2. I resolve to get pissed at least once this year (Let’s start with the easy ones!)
  3. I resolve to stay in more and avoid walking, cycling, or unnecessarily straining my body.
  4. I resolve to get severely annoyed at one of the following this year: organised religion, politicians, the M50 motorway, advertising, or spam.
  5. I resolve to completely forget about these resolutions by February.

There. I feel better already. No more impossible resolutions. As Homer says: “It’s not the taking part that counts, it’s drinking the beer afterwards.” 

Announcement of a Scientific Breakthrough

The use of computer screens has led to the increasing prevalence of eye-strain, sore necks, dry skin, the emission of dangerous fumes, the inordinate use of power, and other social problems. But rescue is at hand – thanks to a revolutionary new discovery being developed by a high-tech startup in Silicon Valley.

According to Tom Harpur, CEO of the Pulpdo company, “We envisage a situation where people will use small, hand-held devices to make marks on a revolutionary new material. These marks will be called ‘writing’ and the material we will call ‘paper’”.

Jeremy Bloom, the chief of technology at Pulpdo, told us: “The ‘paper’ will consist of extremely thin, flexible, white material made from natural resources. We’re currently experimenting with fermented yak’s stomach linings, but there are promising materials we haven’t tried yet, such as the dried skins of the willow spider. Producing commerical quantities of such substances remains an issue, but we’re confident we can overcome them.”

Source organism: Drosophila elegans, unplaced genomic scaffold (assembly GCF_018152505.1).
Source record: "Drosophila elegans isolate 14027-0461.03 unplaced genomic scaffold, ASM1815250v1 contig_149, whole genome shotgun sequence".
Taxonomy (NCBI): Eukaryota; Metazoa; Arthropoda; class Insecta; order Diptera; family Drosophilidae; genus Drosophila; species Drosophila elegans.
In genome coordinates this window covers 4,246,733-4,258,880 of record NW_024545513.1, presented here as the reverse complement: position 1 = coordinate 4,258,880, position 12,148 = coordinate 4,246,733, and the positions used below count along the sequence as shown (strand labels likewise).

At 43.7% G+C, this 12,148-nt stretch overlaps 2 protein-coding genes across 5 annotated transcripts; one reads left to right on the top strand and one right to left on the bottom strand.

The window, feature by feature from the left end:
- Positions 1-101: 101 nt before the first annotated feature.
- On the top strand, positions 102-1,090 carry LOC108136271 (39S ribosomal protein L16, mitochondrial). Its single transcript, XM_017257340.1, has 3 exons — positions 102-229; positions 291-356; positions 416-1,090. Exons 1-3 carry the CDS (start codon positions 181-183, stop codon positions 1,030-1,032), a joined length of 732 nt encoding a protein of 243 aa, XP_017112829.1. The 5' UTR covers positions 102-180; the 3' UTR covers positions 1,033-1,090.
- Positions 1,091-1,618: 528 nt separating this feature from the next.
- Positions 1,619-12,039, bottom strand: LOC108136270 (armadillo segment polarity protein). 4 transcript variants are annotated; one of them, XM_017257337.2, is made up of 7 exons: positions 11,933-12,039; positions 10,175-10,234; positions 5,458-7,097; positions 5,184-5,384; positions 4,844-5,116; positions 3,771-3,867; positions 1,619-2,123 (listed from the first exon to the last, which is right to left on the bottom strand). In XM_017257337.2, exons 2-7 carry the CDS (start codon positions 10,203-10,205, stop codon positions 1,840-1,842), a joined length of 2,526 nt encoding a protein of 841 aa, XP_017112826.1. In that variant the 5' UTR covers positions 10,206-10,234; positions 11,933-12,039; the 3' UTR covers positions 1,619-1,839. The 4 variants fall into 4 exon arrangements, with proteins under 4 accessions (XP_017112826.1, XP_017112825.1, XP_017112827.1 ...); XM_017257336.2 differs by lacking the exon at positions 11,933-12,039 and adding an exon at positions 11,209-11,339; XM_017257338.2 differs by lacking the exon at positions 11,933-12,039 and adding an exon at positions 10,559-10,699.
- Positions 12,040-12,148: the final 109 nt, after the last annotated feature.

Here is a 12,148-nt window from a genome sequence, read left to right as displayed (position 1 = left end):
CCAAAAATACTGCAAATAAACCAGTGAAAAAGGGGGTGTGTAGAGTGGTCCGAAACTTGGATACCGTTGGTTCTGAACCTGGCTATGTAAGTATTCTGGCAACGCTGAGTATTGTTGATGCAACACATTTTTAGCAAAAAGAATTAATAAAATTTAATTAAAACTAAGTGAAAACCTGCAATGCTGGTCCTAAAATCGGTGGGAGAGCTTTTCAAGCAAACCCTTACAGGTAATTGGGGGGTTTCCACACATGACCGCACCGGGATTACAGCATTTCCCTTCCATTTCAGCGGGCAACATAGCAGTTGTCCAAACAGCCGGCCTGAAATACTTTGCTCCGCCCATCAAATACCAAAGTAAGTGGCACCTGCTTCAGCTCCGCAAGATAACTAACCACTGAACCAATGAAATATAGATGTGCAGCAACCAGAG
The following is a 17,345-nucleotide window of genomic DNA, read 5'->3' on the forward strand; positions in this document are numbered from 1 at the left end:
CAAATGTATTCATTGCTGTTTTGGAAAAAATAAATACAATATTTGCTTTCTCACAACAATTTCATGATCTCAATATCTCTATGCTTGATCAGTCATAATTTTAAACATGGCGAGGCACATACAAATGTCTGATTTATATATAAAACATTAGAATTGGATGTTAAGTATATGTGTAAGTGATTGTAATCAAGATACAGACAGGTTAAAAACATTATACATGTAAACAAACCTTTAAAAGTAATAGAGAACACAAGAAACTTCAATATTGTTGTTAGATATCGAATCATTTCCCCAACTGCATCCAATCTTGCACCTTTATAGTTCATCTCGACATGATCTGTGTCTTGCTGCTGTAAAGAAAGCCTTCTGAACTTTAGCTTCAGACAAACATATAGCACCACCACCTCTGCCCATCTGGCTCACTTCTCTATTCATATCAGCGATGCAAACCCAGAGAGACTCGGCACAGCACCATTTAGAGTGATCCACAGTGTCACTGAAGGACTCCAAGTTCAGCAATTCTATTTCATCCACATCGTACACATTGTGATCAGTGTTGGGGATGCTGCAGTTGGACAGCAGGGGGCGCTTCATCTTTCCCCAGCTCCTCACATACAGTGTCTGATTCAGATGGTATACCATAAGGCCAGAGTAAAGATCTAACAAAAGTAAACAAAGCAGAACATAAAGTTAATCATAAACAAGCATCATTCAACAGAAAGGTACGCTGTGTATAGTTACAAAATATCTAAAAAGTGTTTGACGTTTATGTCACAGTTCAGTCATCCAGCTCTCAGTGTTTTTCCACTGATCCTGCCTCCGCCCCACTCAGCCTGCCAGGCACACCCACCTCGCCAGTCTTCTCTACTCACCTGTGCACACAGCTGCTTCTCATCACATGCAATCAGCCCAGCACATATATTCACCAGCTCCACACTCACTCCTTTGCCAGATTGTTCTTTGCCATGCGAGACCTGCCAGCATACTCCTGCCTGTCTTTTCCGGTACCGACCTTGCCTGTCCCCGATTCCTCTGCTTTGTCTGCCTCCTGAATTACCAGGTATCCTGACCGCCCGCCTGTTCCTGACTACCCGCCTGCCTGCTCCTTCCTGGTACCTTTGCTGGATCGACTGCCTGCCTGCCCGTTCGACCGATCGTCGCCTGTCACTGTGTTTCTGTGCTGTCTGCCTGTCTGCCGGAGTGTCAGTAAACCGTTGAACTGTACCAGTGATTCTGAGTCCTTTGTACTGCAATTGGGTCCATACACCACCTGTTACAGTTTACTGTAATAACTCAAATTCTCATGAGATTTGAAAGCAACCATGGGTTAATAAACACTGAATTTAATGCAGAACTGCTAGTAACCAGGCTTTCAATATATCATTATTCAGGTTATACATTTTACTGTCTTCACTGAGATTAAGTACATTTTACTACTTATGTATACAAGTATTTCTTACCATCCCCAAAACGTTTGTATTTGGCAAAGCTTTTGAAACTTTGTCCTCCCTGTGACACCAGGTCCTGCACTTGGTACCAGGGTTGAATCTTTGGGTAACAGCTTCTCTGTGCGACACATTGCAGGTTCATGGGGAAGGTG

We questioned him about the concept of a ‘pen’ too. “We have many promising possibilities. We’ve worked out a working prototype.” was all he would tell us. While Mr. Bloom was silent on the precise details of the pen prototype, insiders told us it was over nine feet wide and took four men to carry. All he was able to say was: “We have plans to reduce that size to a workable model soon”. As for the substance that will produce the marks, he could only tell us that it was subject to investigations: “Right now we’re confident that the blood of some exotic octopus species look promising…”
But some analysts remain sceptical. Says Sarah-Ann Dunne of KPMG Consultants, “Quite aside from the technical problems of producing paper and pens, we just cannot see people being able to use these devices without many years of expensive education. They cannot compete with the computer-screens’ friendly glow and simple click-and-go interface.”

Other sceptics point to the human propensity for simplicity. “I cannot see how attempting to interpret marks of illegible type will be possible”, says Anthony Felming of Harper and Kings.

But Tom Harpur remains confident. “People will appreciate the intimacy of paper, the touch and feel of a hand-held ‘pen’, and will treasure the lack of eye-strain.”

Living life to the Max